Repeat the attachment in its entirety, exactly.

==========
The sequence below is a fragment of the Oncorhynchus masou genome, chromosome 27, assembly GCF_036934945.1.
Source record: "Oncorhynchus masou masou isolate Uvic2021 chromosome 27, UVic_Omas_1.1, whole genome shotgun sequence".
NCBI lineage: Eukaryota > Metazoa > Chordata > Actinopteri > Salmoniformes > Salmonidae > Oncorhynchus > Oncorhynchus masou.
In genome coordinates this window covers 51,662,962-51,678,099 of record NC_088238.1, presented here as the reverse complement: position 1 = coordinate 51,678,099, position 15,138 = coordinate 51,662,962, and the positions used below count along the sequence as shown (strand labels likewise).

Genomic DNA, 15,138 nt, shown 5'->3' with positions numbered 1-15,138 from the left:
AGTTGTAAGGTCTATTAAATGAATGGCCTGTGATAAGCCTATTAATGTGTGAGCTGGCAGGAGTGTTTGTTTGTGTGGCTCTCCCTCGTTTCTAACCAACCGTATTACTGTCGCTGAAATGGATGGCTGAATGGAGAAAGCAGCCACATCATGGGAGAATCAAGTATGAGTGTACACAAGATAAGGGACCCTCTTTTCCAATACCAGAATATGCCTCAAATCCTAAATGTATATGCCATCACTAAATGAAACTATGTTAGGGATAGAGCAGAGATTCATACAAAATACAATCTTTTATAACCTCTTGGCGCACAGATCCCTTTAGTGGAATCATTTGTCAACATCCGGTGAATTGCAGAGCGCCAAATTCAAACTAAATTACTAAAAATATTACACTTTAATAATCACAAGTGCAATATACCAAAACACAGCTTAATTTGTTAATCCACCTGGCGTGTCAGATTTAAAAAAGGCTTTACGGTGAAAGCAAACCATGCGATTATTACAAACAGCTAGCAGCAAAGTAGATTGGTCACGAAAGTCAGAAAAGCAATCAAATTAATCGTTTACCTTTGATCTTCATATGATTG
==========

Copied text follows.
The sequence below is a fragment of the Oncorhynchus masou genome, chromosome 27, assembly GCF_036934945.1.
Source record: "Oncorhynchus masou masou isolate Uvic2021 chromosome 27, UVic_Omas_1.1, whole genome shotgun sequence".
NCBI lineage: Eukaryota > Metazoa > Chordata > Actinopteri > Salmoniformes > Salmonidae > Oncorhynchus > Oncorhynchus masou.
In genome coordinates this window covers 51,662,962-51,678,099 of record NC_088238.1, presented here as the reverse complement: position 1 = coordinate 51,678,099, position 15,138 = coordinate 51,662,962, and the positions used below count along the sequence as shown (strand labels likewise).

Genomic DNA, 15,138 nt, shown 5'->3' with positions numbered 1-15,138 from the left:
AGTTGTAAGGTCTATTAAATGAATGGCCTGTGATAAGCCTATTAATGTGTGAGCTGGCAGGAGTGTTTGTTTGTGTGGCTCTCCCTCGTTTCTAACCAACCGTATTACTGTCGCTGAAATGGATGGCTGAATGGAGAAAGCAGCCACATCATGGGAGAATCAAGTATGAGTGTACACAAGATAAGGGACCCTCTTTTCCAATACCAGAATATGCCTCAAATCCTAAATGTATATGCCATCACTAAATGAAACTATGTTAGGGATAGAGCAGAGATTCATACAAAATACAATCTTTTATAACCTCTTGGCGCACAGATCCCTTTAGTGGAATCATTTGTCAACATCCGGTGAATTGCAGAGCGCCAAATTCAAACTAAATTACTAAAAATATTACACTTTAATAATCACAAGTGCAATATACCAAAACACAGCTTAATTTGTTAATCCACCTGGCGTGTCAGATTTAAAAAAGGCTTTACGGTGAAAGCAAACCATGCGATTATTACAAACAGCTAGCAGCAAAGTAGATTGGTCACGAAAGTCAGAAAAGCAATCAAATTAATCGTTTACCTTTGATCTTCATATGATTG